The last time I talked to my best friend from high school was sometime in 1999. We had lost touch and then each of us had moved making it difficult to find one another again. About a month ago I found her thanks to the internet and Facebook. Over the last few weeks I have also found other friends that I had lost touch with, and my son's half sister on Facebook. Facebook is great. The internet is great...

...and it just got better - check out this website that I found last night. This is the coolest thing ever. I have always been a HUGE SCANNER ENTHUSIAST and selling my scanner broke my heart. I always had a scanner on in my house. When I moved out of New York City in 1993 I missed listening to NYPD and NYFD. I quickly got accustomed to Dutchess County radio. Then when I moved to Evansville, IN I missed New York but quickly found new frequencies. But when I moved to Egypt - I knew I would have to give up the scanner altogether. Really, I knew that if I ever moved back to the States I could easily buy a new one at Radio Shack and I did not think I would have much use for it in Egypt. But now, thanks once again to the internet, I can sit in my living room in Cairo, Egypt and listen to the New York City Fire Department or the Evansville Police Department (Evansville, IN).

This has to be the greatest thing since sliced bread.

Monday, March 23, 2009

I spoke too soon

Yesterday I wrote about the weather and noted that it had not been a cold winter and had not rained much this year. I spoke too soon. Last night at about 1 am it rained. This morning we woke up to find a cold, windy, and grey day. Take a look:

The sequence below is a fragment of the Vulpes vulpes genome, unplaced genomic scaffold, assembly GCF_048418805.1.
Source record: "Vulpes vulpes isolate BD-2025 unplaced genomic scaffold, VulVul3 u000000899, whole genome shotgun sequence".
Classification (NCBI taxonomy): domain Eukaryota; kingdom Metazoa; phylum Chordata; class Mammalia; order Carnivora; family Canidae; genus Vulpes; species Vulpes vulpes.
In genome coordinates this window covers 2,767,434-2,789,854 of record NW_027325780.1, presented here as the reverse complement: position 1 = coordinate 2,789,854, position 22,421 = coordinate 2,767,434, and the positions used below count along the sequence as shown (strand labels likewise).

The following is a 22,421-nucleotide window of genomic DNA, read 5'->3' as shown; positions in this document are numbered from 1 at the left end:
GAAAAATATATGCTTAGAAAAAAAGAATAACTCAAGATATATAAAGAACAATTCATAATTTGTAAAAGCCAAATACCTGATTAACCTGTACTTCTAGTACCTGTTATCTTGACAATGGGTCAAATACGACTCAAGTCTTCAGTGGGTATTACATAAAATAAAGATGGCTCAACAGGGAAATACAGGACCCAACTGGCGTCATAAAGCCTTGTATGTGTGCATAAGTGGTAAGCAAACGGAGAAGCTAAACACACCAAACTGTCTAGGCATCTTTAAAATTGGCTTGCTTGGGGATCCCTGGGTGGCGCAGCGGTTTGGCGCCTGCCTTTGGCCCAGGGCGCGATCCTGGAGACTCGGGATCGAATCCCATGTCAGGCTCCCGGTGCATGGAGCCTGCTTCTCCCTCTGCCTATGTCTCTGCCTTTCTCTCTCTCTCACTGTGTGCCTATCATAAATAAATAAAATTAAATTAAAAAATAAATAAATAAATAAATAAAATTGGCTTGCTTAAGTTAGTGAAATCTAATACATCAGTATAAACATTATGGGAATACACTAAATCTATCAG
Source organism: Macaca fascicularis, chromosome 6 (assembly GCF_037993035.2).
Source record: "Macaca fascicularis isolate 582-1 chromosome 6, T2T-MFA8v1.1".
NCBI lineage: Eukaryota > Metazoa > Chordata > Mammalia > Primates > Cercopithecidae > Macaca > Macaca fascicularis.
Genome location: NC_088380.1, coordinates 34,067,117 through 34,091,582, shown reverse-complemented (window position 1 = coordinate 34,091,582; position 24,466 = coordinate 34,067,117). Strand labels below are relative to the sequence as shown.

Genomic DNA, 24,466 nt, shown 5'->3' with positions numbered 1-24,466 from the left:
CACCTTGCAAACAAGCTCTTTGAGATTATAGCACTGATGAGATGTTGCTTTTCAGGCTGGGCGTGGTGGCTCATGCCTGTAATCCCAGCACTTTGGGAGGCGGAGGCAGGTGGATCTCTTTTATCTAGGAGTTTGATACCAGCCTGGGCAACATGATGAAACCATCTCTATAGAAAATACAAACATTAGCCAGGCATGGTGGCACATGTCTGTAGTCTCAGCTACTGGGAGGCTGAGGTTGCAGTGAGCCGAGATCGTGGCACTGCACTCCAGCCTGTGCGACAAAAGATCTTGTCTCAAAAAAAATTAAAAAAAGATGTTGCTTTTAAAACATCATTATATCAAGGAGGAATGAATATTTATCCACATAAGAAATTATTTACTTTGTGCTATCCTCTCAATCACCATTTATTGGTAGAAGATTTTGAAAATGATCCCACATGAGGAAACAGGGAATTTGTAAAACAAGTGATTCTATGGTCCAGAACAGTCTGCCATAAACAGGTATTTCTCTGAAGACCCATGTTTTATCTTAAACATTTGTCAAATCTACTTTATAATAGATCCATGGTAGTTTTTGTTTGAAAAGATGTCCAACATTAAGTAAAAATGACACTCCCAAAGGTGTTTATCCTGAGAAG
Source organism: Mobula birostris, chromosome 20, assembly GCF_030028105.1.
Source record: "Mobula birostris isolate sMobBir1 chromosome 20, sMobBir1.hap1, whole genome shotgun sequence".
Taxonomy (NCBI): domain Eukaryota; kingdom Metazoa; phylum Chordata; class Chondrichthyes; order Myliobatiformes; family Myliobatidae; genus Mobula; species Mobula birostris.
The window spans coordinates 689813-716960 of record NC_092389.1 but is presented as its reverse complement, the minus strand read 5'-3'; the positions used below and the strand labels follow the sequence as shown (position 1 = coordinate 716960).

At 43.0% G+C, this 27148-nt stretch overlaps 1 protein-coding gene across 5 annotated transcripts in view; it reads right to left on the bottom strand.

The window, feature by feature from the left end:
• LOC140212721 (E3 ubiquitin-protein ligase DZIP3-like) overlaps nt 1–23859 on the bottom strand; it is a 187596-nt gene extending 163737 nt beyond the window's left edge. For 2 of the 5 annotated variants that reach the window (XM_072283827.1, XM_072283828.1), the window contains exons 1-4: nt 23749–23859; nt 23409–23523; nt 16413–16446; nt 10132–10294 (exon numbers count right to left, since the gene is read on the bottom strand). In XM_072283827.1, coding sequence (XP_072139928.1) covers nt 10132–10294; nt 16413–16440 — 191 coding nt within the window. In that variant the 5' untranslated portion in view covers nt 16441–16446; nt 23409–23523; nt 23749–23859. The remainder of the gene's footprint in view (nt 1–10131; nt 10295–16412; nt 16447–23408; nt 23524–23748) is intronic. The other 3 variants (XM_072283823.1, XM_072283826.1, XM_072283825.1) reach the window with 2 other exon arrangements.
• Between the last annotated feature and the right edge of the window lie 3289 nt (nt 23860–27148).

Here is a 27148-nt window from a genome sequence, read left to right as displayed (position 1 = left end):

And it rained again. I absolutely LOVE IT!!!

Sunday, March 22, 2009

What happened to Winter?

Friday (March 20th) was the first day of Spring. According to one of my Facebook friends it was snowing in New York. It's not that uncommon - it snowed in May one year - not enough for a snowday from school, but enough to be remembered all these years later. I love winter, I love the snow - but nothing beats Spring in New York. The flowers, the rain, the birds chirping and building nests in my roof (well that happened in Indiana), the fresh air and sunshine....So maybe I'm a little homesick, and as if someone knew, I came down the stairs in my apartment building on Friday to find these beautiful flowers on the window ledge. Perfect. Spring has arrived in Cairo, too. But what happened to winter in Cairo this year? It never got cold enough for us to wear our heavy coats. Not like last year. I remember freezing my ass off standing out on the playground with the kids. But this year the coat never came out of the closet except when I took it out on the roof to shake the dust off of it. It hardly rained this year either - once, maybe twice. I can always hope that next winter will be colder and wetter. Until then I can enjoy these lovely days we are having before the unbearable heat arrives and I seclude myself in the air conditioning.

Saturday, March 21, 2009

Chocolate cake with what???

There are many things I miss eating since I moved to Cairo. American breakfast foods for starters. Pancakes, waffles, toast, etc. What I wouldn't give now for a Denny's grand slam or an IHOP short stack. Or how about a steaming hot Belgian waffle with butter melted into every nook and cranny drowning in hot maple syrup.